The stories that we are seeing around us, especially those triggered by technology, cannot be fitted in the existing frames, and traditional newsrooms that continue to be obsessed with daily news cycles cannot capture these narratives meaningfully anymore.
What will FactorDaily do?
Visual storytelling from the intersection of technology, culture and life in India.
We plan to produce stories that not just celebrate the human ingenuity behind some of technology’s best used cases in India, but also help FactorDaily’s consumers discover newer ways of applying fresh tech ideas in the way they live, work and consume entertainment.
We also believe that newer companies and business sectors taking birth because of technology disruption could use some fresh narrative. Many young potential consumers of our stories we interviewed over past few months looked hungry to learn more about the new payment banks, digital commerce, and companies including Flipkart, Snapdeal, and more.
So we will ask questions, explain these sectors, companies and the people shaping them. And we will do that by practising journalism at the core.
We will do all this with a strong focus on visual storytelling and design to ensure that narratives are not lost in translation and are “picturesque enough for people to remember” as Joseph Pulitzer said.
Technology meets storytelling and design
One of the first learnings for us has been to shed the traditional journalism hat and accept the fact that for effective storytelling, we must be on the same table as technology and design. At FactorDaily, almost everything we do (and we do most of the things on Slack) has elements of technology and design from the very beginning.
Our core team has fewer journalists than a traditional newsroom.
Meet Regina, India’s first newsbot
The questions I listed at the start from sceptics and the well-wishers are still lurking around. What’s changed though is that we have now discovered some really awesome questions that keep us awake at night and make us restless during the day.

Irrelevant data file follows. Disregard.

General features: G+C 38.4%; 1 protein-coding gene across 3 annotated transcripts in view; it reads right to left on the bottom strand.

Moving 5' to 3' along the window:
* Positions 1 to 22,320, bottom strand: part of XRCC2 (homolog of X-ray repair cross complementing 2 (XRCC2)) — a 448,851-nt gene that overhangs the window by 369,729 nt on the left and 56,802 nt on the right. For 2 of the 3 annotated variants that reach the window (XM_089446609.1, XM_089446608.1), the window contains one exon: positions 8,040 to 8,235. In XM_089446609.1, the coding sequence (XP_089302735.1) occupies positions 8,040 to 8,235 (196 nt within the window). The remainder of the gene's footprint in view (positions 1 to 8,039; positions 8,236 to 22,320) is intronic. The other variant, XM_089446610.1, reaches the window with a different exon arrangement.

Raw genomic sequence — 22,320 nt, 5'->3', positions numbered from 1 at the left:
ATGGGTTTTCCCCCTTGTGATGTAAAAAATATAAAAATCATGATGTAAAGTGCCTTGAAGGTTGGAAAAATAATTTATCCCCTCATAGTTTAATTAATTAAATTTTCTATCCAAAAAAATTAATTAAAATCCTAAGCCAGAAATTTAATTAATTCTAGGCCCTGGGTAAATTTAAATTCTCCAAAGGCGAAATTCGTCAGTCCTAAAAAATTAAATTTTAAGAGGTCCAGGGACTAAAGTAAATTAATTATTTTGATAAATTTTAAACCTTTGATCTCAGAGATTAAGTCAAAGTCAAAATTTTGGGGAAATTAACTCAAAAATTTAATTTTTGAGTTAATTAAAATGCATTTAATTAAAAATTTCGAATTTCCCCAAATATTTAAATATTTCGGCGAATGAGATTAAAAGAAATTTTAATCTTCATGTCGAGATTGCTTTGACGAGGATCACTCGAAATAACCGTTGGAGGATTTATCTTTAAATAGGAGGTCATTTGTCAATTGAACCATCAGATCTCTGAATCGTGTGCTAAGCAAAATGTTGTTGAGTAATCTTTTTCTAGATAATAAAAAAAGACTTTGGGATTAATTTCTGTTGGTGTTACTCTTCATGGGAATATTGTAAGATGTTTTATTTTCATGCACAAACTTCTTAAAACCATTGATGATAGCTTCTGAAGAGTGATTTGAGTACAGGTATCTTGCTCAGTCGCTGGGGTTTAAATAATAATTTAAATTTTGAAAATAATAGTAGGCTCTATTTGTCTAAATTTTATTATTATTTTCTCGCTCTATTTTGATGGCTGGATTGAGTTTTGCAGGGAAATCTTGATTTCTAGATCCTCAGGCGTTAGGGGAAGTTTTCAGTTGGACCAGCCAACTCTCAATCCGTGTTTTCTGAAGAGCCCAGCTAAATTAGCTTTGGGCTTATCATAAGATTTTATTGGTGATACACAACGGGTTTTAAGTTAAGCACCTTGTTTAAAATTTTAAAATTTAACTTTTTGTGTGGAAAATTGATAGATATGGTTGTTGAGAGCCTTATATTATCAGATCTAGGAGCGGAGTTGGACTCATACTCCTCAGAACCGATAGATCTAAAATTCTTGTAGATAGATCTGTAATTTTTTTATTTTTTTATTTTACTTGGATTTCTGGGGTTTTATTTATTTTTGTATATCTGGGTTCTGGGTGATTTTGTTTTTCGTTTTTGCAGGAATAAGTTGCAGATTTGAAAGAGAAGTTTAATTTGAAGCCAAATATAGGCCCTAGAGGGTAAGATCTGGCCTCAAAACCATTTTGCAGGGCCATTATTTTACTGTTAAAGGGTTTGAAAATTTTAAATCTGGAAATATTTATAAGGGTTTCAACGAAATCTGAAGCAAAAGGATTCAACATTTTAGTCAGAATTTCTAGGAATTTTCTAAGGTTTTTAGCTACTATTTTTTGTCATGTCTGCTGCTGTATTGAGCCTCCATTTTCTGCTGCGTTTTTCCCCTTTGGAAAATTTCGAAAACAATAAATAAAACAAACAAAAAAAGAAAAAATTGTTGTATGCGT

“Who is Regina?”
“What can Regina do next?”
“And why is she calling me a fool?”
In her first avatar, Regina started listening to our conversations on Slack, capturing anything with a URL to ensure that it is stored and exposed later for search as an API. And since Titash, our technology co-founder, thought Regina should have a life, he programmed her to have interesting conversations with us.
Titash is now our in-house “bot-man.”
Regina is just the start. As you’ll see in the coming days and weeks, the bots at FactorDaily will push the boundaries by doing interesting things. If I go any further, Titash might just set one of his pet bots on me for divulging too much. So, mum’s the word, but expect some cool stuff going ahead (this awesome Frederic Filloux post on Monday Note validated our ambitions)
Someday, Regina and her peers will take over most of the repetitive and commodity stuff in the areas of storytelling and news. It will free us to focus on pushing the boundaries of journalism and storytelling from this part of the world and help us tell beautiful and impactful stories.
As we get closer to the launch, we will share more details of our founding team and the investors backing us. For now, we’re hard at work to bring you something awesome.
Pankaj Mishra is the co-founder and Editor-in-Chief of FactorDaily. He has previously worked with the Economic Times, Mint, and TechCrunch. Follow him on Twitter at @pankajontech or send him an email.